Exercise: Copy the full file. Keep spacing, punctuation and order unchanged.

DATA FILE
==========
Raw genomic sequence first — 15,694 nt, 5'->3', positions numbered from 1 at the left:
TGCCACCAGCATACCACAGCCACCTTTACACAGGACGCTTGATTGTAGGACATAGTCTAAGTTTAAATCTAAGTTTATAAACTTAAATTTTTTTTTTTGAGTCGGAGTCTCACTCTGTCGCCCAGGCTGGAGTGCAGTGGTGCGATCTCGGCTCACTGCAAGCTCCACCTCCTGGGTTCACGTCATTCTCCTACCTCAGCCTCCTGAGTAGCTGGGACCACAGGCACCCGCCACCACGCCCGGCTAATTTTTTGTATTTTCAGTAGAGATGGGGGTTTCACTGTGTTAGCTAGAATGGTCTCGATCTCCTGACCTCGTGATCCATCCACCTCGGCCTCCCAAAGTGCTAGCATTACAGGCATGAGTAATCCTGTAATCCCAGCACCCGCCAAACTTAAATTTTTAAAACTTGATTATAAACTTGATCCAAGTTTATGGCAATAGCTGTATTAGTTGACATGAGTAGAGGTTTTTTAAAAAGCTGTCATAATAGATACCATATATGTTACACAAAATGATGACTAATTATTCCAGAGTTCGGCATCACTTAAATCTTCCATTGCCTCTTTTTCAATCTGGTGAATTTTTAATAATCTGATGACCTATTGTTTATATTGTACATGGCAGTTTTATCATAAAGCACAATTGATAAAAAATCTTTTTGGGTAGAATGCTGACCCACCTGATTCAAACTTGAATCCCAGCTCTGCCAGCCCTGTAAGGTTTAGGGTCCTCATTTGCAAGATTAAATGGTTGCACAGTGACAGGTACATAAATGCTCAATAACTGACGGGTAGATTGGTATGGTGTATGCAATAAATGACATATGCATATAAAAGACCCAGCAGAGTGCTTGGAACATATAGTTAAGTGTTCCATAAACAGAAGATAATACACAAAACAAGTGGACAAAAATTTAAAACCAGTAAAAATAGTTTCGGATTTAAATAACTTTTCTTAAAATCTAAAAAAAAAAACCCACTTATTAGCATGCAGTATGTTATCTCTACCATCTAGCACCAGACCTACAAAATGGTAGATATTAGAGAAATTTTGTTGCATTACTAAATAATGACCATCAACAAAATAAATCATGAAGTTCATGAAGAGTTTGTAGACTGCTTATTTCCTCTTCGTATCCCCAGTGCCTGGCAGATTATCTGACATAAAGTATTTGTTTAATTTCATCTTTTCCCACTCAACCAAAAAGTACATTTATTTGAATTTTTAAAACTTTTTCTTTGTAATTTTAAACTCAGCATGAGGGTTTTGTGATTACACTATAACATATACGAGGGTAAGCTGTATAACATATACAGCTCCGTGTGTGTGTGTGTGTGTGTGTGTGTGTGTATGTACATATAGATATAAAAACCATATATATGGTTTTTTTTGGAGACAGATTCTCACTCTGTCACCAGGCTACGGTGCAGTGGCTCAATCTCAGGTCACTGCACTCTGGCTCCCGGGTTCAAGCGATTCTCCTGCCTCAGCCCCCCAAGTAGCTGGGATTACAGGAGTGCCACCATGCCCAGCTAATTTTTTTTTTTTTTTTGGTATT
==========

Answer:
Raw genomic sequence first — 15,694 nt, 5'->3', positions numbered from 1 at the left:
TGCCACCAGCATACCACAGCCACCTTTACACAGGACGCTTGATTGTAGGACATAGTCTAAGTTTAAATCTAAGTTTATAAACTTAAATTTTTTTTTTTGAGTCGGAGTCTCACTCTGTCGCCCAGGCTGGAGTGCAGTGGTGCGATCTCGGCTCACTGCAAGCTCCACCTCCTGGGTTCACGTCATTCTCCTACCTCAGCCTCCTGAGTAGCTGGGACCACAGGCACCCGCCACCACGCCCGGCTAATTTTTTGTATTTTCAGTAGAGATGGGGGTTTCACTGTGTTAGCTAGAATGGTCTCGATCTCCTGACCTCGTGATCCATCCACCTCGGCCTCCCAAAGTGCTAGCATTACAGGCATGAGTAATCCTGTAATCCCAGCACCCGCCAAACTTAAATTTTTAAAACTTGATTATAAACTTGATCCAAGTTTATGGCAATAGCTGTATTAGTTGACATGAGTAGAGGTTTTTTAAAAAGCTGTCATAATAGATACCATATATGTTACACAAAATGATGACTAATTATTCCAGAGTTCGGCATCACTTAAATCTTCCATTGCCTCTTTTTCAATCTGGTGAATTTTTAATAATCTGATGACCTATTGTTTATATTGTACATGGCAGTTTTATCATAAAGCACAATTGATAAAAAATCTTTTTGGGTAGAATGCTGACCCACCTGATTCAAACTTGAATCCCAGCTCTGCCAGCCCTGTAAGGTTTAGGGTCCTCATTTGCAAGATTAAATGGTTGCACAGTGACAGGTACATAAATGCTCAATAACTGACGGGTAGATTGGTATGGTGTATGCAATAAATGACATATGCATATAAAAGACCCAGCAGAGTGCTTGGAACATATAGTTAAGTGTTCCATAAACAGAAGATAATACACAAAACAAGTGGACAAAAATTTAAAACCAGTAAAAATAGTTTCGGATTTAAATAACTTTTCTTAAAATCTAAAAAAAAAAACCCACTTATTAGCATGCAGTATGTTATCTCTACCATCTAGCACCAGACCTACAAAATGGTAGATATTAGAGAAATTTTGTTGCATTACTAAATAATGACCATCAACAAAATAAATCATGAAGTTCATGAAGAGTTTGTAGACTGCTTATTTCCTCTTCGTATCCCCAGTGCCTGGCAGATTATCTGACATAAAGTATTTGTTTAATTTCATCTTTTCCCACTCAACCAAAAAGTACATTTATTTGAATTTTTAAAACTTTTTCTTTGTAATTTTAAACTCAGCATGAGGGTTTTGTGATTACACTATAACATATACGAGGGTAAGCTGTATAACATATACAGCTCCGTGTGTGTGTGTGTGTGTGTGTGTGTGTGTATGTACATATAGATATAAAAACCATATATATGGTTTTTTTTGGAGACAGATTCTCACTCTGTCACCAGGCTACGGTGCAGTGGCTCAATCTCAGGTCACTGCACTCTGGCTCCCGGGTTCAAGCGATTCTCCTGCCTCAGCCCCCCAAGTAGCTGGGATTACAGGAGTGCCACCATGCCCAGCTAATTTTTTTTTTTTTTTTGGTATT